The National Catholic Review

Two Sundays ago, I had what writers of an earlier era would call a "rollicking good time" speaking to a group of about 500 Catholics on laughter (at least I think they were all Catholics--they certainly got all the Catholic jokes), and was interviewed on the topic by Maryknoll Media.  The Maryknoll Fathers and Brothers, as well as the Maryknoll Sisters, and the Maryknoll Lay Associates, have been a wonderful part of my life since my time in East Africa.  (The Maryknoll Sisters, in particular, used to remind me not to take myself so seriously, and laugh at all the unpredictable things that used to happen in Nairobi.)  Here, with thanksgiving to all the Maryknollers I've known and loved, is a portion of the talk and the interview.  And no you can't click on that photo there, with the "What Me, Worry?" pose.  You have to click here for the video.  Hope it makes you laugh!

James Martin, SJ 

Comments

Anonymous | 11/25/2009 - 2:24pm
The Holy Spirit is so accomodating, hmm? Tom, what a beauty, thank you!!
THOMAS MALLOY | 11/25/2009 - 10:01am
For many years i've used the following prayer of St. Thomas More as part of my rather informal 'morning offering'.
"Lord, grant me a holy heart, that sees always what is fine and pure and is not frightened at the sight of sin, but creates order wherever it goes.
Grant me a heart that knows nothing of boredom, of weeping and of sighing.
Let me not be concerned with the bothersome thing I call "myself".
Lord, give me a sense of humor and I will find happiness in life and profit for others."
Isn't part of the joy (and humor) of life just being tuned in to it?
Fran Rossi Szpylczyn | 11/25/2009 - 6:21am
This was brilliant, thanks for sharing it. I was sitting here praying for inspiration for a post for my parish blog, I think the Holy Spirit has given me the foundation with this topic. Thank you!
 
P.S. I have had non-Catholics (3 to be exact) ask me if you were a "real" priest after they saw you on Colbert at various times. *sigh* It is great that you are seen in that space and so many others.
Anonymous | 11/24/2009 - 8:10pm
Back at you, Padre. Something was tugging at my memory with regard to joy and I could not remember what it was until just about an hour ago. After my Mother died several years ago, my sister discovered the below in my Mother's Bible. It is so beautiful and seems so appropriate as we enter into Advent:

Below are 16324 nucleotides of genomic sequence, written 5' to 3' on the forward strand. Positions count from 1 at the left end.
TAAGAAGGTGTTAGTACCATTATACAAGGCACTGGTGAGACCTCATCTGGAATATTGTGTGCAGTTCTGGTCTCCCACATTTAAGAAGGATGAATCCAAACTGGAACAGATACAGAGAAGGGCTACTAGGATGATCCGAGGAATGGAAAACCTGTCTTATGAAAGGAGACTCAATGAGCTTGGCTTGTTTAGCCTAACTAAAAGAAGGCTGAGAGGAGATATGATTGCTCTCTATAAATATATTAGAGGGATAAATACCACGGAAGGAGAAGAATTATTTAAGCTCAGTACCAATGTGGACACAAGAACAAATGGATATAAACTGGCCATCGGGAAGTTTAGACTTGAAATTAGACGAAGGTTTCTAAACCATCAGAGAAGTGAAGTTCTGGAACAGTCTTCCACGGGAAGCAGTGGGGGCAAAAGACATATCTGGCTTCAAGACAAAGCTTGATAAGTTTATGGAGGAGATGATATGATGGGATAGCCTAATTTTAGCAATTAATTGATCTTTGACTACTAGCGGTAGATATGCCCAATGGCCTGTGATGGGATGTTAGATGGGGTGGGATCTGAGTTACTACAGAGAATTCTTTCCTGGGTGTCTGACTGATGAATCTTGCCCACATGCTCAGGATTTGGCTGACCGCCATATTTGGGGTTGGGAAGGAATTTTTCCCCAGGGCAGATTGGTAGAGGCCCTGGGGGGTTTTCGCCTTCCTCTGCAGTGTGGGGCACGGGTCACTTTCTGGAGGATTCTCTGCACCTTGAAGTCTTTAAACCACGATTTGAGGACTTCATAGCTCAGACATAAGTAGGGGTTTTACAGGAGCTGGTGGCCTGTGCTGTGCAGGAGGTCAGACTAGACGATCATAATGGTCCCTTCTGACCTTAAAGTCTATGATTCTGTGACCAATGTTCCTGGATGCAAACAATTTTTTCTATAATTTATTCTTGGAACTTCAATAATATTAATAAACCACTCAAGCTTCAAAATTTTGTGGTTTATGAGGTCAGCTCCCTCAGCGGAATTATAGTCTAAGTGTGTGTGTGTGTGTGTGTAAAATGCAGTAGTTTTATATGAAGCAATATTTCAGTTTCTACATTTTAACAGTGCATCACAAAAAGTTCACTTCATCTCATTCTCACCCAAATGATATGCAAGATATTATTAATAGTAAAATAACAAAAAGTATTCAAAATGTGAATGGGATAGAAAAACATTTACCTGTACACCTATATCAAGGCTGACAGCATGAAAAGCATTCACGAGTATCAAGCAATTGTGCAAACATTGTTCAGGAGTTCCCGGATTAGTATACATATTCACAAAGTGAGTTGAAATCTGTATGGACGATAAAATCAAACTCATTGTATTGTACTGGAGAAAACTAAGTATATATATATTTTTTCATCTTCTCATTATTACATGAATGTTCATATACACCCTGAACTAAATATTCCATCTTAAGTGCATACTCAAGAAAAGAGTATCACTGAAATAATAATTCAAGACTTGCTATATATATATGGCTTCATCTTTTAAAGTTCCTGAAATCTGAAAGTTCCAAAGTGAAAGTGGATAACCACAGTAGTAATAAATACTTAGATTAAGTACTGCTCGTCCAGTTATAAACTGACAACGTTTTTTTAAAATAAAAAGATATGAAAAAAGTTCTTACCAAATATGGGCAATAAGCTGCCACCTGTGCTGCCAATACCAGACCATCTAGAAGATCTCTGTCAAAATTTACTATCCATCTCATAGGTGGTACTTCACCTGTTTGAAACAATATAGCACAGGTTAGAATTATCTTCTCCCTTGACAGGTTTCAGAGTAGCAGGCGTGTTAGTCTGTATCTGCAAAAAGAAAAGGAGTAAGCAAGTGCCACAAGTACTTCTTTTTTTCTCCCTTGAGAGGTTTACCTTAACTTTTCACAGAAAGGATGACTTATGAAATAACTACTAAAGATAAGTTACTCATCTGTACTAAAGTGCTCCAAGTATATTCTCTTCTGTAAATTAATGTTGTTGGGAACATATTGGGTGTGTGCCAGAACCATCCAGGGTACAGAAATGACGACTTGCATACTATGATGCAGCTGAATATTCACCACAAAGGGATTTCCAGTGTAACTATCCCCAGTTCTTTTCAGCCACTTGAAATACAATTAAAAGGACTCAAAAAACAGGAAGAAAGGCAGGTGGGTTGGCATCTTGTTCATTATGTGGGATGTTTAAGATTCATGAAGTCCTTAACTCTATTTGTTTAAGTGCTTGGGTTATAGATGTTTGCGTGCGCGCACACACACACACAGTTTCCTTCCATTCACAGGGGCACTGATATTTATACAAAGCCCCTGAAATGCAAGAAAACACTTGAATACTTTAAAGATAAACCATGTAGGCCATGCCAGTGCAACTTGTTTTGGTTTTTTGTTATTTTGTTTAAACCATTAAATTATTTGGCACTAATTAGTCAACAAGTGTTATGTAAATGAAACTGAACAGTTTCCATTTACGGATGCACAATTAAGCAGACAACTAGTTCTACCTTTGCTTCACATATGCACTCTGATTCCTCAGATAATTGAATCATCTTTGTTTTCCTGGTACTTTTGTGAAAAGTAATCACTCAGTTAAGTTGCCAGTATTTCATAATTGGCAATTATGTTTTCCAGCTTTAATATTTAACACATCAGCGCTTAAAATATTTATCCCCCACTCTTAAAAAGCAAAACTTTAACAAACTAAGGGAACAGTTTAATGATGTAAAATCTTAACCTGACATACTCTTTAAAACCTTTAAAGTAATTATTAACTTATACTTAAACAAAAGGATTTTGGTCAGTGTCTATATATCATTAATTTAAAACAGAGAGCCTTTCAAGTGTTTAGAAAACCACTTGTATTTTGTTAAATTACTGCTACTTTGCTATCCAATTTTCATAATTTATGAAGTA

And now God says to us what he has already said to the world as a whole through his grace-filed birth: " I am here. I am with you. I am your life. I am the gloom of your daily routine. I weep your tears. I am your JOY. Do not be afraid to be happy, for ever since I wept, joy is the standard of living that is really more suitable than anxiety and grief of those who think they have no hope. When the totals of your plans and of your life's experiences do not balance out evenly, I am the unsolved remainder. And I know that this remainder, which makes you so frantic, is in reality my love that you do not understand. I am present in your needs.

This reality-incomprehensible wonder of my limitless love-I have sheltered safely in the cold stable of your world. I am there. I no longer go away from this world, even if you do not see me now... I am there. It is Christmas. Light the candles. They have more right to exist than all the darkness. It is Christmas. Christmas that last forever ".-Karl Rahner SJ
Peter Lakeonovich | 11/24/2009 - 5:32pm
Very interesting. Reminds me of a ''Philosophy of Laughter, Humor & Satire'' course I took at Boston College with Fr. Gerard O'Brien, SJ. Happy Thanksgiving Fr. Jim.
Anonymous | 11/24/2009 - 3:54pm
Padre: I know I am rather hard on the Society in my posts; however, I have high expectations. I like to say I have had a Jesuit education, by proxy. All the men in my family have gone to Georgetown or Georgetown Prep. My niece is an alum of Georgetown Law.

I will tell you that my house was filled with Jesuits growing up because my father dearly loved the Society. I have wonderful memories of the Jesuits who loved to drink bourbon, sing broadway tunes and howl with laughter. They baptised, married and buried us. They said Mass for at us at the beach, in our living room. And we loved those short Masses! And what holy men they were.

I think you are so very right about joy and spirituality. So many come to mind... A nun I had at Visitation is someone about whom I cannot consider in my mind, without, at the same time, seeing her smile and laughter. Archbishop Dolan comes to mind. Who could be more filled with the love of life and Our Lord than Dolan? We are an Easter people!